Treasury Pulling Back from Limiting Valuation Discounts

Jason ThompsonBy Jason Thompson, CPA/ABV, ASA, CFE, CFF
Partner, Director of Valuation and Litigation Services

Earlier this month the U.S. Treasury announced its plans to withdraw its newly proposed regulations under Section 2704 related to limiting valuation discounts. The move came after intense pushback from valuation experts, the estate planning community and family business owners.

The move is good news for owners of closely held businesses who plan to eventually pass the company on to the next generation.

Commenters on the proposed regulation claimed Section 2704 would have hurt family-owned and operated businesses by making it difficult and costly to transfer companies to the next generation. Critics also claimed the valuation requirements of the proposed regulations were unclear and could not be meaningfully applied.

Treasury Secretary Steven T. Mnuchin made the announcement as part of the Trump administration’s ongoing effort to reduce the burden of tax regulations. Its comprehensive review has already identified over 200 regulations that Treasury believes should be repealed, which will begin in the fourth quarter of 2017, according to a statement from the Treasury.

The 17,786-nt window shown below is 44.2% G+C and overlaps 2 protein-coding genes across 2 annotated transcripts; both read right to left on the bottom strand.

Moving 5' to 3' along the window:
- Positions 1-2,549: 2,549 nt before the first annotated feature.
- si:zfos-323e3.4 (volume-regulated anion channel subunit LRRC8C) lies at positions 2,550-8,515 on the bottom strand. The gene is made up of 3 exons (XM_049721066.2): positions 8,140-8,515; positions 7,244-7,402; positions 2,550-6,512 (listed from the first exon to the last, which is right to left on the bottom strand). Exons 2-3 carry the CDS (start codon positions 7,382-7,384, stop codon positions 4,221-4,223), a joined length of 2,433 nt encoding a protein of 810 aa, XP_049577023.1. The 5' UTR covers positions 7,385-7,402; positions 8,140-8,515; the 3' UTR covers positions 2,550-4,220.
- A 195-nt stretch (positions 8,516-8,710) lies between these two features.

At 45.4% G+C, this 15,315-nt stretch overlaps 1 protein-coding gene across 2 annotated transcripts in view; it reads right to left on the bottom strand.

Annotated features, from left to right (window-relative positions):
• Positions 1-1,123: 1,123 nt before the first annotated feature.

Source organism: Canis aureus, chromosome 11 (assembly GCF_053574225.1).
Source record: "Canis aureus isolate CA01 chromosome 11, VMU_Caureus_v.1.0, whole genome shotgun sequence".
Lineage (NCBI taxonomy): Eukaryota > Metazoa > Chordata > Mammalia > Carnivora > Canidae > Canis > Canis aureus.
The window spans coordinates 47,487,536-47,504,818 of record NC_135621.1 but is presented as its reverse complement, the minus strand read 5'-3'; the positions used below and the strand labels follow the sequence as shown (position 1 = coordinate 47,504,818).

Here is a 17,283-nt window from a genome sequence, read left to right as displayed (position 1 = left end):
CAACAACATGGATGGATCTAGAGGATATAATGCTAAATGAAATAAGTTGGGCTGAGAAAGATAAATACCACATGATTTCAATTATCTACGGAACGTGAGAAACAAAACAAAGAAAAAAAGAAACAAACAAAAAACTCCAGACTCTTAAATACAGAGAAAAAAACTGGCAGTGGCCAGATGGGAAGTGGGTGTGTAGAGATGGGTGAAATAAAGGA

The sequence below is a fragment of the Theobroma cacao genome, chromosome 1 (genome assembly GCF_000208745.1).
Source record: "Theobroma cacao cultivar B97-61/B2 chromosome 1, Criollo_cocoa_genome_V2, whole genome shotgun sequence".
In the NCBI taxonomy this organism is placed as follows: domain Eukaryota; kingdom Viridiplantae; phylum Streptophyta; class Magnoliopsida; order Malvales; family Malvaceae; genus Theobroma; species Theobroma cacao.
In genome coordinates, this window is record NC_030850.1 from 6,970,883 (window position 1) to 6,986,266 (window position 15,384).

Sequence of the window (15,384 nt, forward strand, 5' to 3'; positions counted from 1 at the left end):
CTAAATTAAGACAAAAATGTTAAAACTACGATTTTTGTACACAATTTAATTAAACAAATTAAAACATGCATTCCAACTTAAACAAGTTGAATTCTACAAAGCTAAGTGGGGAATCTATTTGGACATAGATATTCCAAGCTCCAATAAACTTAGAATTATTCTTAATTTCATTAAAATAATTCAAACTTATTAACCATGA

“This is only the beginning of our efforts to reduce the burden of tax regulations,” Mnuchin said. “Our tax code has been broken for too long, and this retrospective review, along with our efforts on tax reform, will ensure that we have a tax system that fosters economic growth.”

If you have questions about transitioning your closely held business to the next generation, please contact Jason Thompson at (317) 608-6694 or email

Lingenhoel Joins Sponsel CPA Group

Abigail LingenhoelSponsel CPA Group has hired Abigail Lingenhoel as a Staff accountant in its Tax Services department. Her duties will include preparation of individual, corporation, partnership, fiduciary and other tax returns for a broad range of clients and industries.

Lingenhoel is a recent graduate of Taylor University with double bachelor’s degrees in Management and Accounting. She is currently studying for the CPA examinations.

“The demand for expert tax advice and planning from our clients continues to increase, and our firm is growing to meet that need,” said Nick Hopkins, Partner and Director of Tax Services. “Abigail represents the top tier of the next generation of CPA talent. She will help bolster what Sponsel CPA Group has to offer.”